Monday, October 6, 2014

What Wayne Watson Really Thinks: A Modest Interpretation of the Administrative Rhetoric in the Chronicle Article

“Thomas Wogan . . . argued that the administration's relations with its faculty remained good. He blamed the conflict on the Faculty Senate, which has about 45 members, and said it had been hijacked by a small number of faculty members who ‘want to grind their political ax" against the administration and turn the senate "into their own soapbox’."
" ‘Their motivation is, increasingly, to tear down the name of this university’," said Mr. Wogan, who argued that ‘all of this puts shared governance at risk’." Thomas Wogan, quoted in “Clash Between Chicago State U. and its Faculty Leaders Redefines Hardball,” by Peter Schmidt in the Chronicle of Higher Education, October 6, 2014.

Let us examine the recent statements from the administration, quoted in the Chronicle article. Remember the various memorandums sent by Henderson, Watson and Cage about the election. They all expressed deep concern about the Faculty Senate’s failure to adhere to the provisions of its 2011 Constitution, citing the increased representation as the underlying motive for the administration’s concern. On October 31, 2013, Henderson wrote: “[t]he Faculty Senate changed the Senate’s membership representation structure prescribed by the Senate’s Constitution.” On January 28, 2014, Watson parroted Henderson’s concerns: “this action changed the Faculty Senate’s membership representation structure prescribed by its Constitution.”

Then on March 4, 2014, Watson misstated the facts of the election and accused the Senate of engaging in voter suppression: “Dr Beverly, indicat[ed] that amendments to the Constitution had been approved by 99 % of the faculty. The University has since received various complaints from eligible faculty indicating that they neither received notice of the election nor cast their ballots.”

The ever-shifting rationale takes a new tack in the recent Chronicle article. Nowhere is the change in representation mentioned by any administrative persons. Nowhere are concerns about voter suppression mentioned by administrative persons. Instead, we learn that the administration’s problems with the Senate exist because they do not like the things its members say or do. Ignoring the fact that the Senate is an elected body with more than 40 members, Thomas Wogan’s (obviously speaking for Watson) rendering of the controversy focuses on “a small number of faculty members” desiring to “grind their political ax,” while using the Senate as “their own soapbox.” All of this dissident behavior “puts shared governance at risk.”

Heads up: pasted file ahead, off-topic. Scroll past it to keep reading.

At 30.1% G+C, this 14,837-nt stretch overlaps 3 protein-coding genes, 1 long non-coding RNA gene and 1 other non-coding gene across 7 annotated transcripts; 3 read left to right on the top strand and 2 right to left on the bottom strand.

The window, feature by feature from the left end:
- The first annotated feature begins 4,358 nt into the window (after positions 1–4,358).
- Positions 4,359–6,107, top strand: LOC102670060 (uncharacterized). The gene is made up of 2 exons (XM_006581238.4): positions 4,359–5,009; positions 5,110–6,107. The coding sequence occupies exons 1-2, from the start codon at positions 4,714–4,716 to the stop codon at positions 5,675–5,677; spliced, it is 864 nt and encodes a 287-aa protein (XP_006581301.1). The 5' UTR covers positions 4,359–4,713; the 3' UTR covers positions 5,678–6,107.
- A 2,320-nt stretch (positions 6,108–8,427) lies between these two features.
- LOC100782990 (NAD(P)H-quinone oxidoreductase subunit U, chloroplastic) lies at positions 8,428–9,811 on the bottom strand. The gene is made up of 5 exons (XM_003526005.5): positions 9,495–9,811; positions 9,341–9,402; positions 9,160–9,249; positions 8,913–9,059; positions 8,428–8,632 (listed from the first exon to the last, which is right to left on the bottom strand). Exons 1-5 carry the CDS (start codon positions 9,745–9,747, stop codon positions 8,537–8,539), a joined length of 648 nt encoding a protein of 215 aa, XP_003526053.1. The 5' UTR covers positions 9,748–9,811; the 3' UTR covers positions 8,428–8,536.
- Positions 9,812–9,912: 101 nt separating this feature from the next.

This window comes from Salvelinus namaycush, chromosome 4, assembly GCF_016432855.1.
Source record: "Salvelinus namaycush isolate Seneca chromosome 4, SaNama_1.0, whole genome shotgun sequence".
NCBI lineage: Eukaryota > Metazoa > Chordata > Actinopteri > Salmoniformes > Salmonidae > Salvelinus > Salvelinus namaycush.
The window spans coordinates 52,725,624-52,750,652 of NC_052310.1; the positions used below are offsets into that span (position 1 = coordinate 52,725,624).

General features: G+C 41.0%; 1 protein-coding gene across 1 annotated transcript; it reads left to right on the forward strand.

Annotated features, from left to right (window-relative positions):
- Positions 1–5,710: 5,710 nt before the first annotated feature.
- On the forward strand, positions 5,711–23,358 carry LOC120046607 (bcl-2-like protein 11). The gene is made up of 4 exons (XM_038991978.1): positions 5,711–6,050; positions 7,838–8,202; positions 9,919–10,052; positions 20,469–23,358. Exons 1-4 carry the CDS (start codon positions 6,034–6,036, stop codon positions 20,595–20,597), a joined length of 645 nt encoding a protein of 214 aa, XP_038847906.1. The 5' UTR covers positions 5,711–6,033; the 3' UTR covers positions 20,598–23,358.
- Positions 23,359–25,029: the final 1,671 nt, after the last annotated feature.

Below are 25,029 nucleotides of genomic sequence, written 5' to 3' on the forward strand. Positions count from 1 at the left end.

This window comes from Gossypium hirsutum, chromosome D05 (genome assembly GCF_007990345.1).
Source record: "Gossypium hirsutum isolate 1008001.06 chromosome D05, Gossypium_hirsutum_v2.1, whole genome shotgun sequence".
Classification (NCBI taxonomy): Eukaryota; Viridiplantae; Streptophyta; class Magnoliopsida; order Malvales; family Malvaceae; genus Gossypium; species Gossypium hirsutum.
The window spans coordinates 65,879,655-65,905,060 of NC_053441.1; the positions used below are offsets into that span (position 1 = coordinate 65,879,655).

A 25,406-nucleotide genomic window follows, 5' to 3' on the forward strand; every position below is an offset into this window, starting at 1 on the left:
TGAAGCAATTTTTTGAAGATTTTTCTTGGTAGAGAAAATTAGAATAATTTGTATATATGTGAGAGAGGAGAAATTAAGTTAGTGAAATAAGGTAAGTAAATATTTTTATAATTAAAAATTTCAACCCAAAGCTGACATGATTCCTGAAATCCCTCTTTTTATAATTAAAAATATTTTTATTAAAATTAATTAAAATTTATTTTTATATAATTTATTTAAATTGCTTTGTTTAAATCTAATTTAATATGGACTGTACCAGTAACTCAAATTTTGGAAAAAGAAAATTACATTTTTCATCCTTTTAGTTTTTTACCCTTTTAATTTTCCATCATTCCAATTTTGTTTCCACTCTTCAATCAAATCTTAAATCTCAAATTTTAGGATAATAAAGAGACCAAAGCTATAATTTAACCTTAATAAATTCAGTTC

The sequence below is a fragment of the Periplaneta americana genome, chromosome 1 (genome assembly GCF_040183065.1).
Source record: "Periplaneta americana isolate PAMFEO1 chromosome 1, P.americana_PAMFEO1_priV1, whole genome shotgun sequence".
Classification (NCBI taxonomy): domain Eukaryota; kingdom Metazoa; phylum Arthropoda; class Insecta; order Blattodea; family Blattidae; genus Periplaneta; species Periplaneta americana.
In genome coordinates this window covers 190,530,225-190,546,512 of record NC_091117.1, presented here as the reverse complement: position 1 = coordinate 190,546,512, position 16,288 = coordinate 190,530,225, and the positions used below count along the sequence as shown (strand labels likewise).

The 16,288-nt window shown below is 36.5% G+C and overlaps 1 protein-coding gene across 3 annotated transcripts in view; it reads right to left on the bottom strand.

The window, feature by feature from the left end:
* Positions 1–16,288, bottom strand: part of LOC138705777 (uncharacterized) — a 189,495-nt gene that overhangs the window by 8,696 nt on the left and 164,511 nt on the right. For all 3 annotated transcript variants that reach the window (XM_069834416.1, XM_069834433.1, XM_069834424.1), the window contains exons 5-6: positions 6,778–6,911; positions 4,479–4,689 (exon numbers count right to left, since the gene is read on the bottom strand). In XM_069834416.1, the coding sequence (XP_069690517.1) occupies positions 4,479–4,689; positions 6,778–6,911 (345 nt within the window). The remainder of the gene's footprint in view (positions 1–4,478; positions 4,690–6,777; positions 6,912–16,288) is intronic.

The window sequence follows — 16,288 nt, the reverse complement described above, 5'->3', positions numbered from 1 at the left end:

Really? First, the members of the Faculty Senate are hardly the bunch of weak-minded fools implicit in Wogan’s characterization. In fact, the reality is just the opposite. Any rump group of dissident faculty attempting to impose its own will on that body would find itself quickly voted down and eventually voted out of office. In fact, I believe my Senate colleagues have been most convinced by the overwhelming evidence presented to that body cataloguing the various failures of the Watson administration.

Second, while a modest number of faculty have been vocal about their discontent with the Watson administration, the two no-confidence votes (28-2 and 25-2) have resulted from Senators articulating the will of their constituencies—tenured and tenure-track unit “A” faculty. This is what faculty governance means and nonsensical administrative assertions that dissident voices threaten “shared governance” (an oxymoron at this institution) is nothing more than another ham-handed administrative stab at censorship.

Finally, the argument that those faculty members who oppose Watson are trying to “tear down the name of this university” is irrational. Any sane person assessing the major source of the damage to Chicago State would conclude that the main problems emanate from the third floor of the Cook Building. What benefit to administrators, faculty, staff and students could possibly be derived by the sullying of what is left of Chicago State’s “reputation”?

To summarize, the administration’s position seems to be the following: 1) most of the members of the Faculty Senate are either fools or dupes as they are being led around by a “small number of faculty members”; 2) no one opposed to Wayne Watson has any viable arguments, their only purpose is the university’s destruction; 3) shared governance (as defined by Watson) is only possible in an hierarchical atmosphere of acquiescence and deference; 4) despite all their disingenuous protestations, the administration’s moves against the Faculty Senate stem from a desire to squelch dissent; a familiar story at Wayne Watson’s Chicago State.

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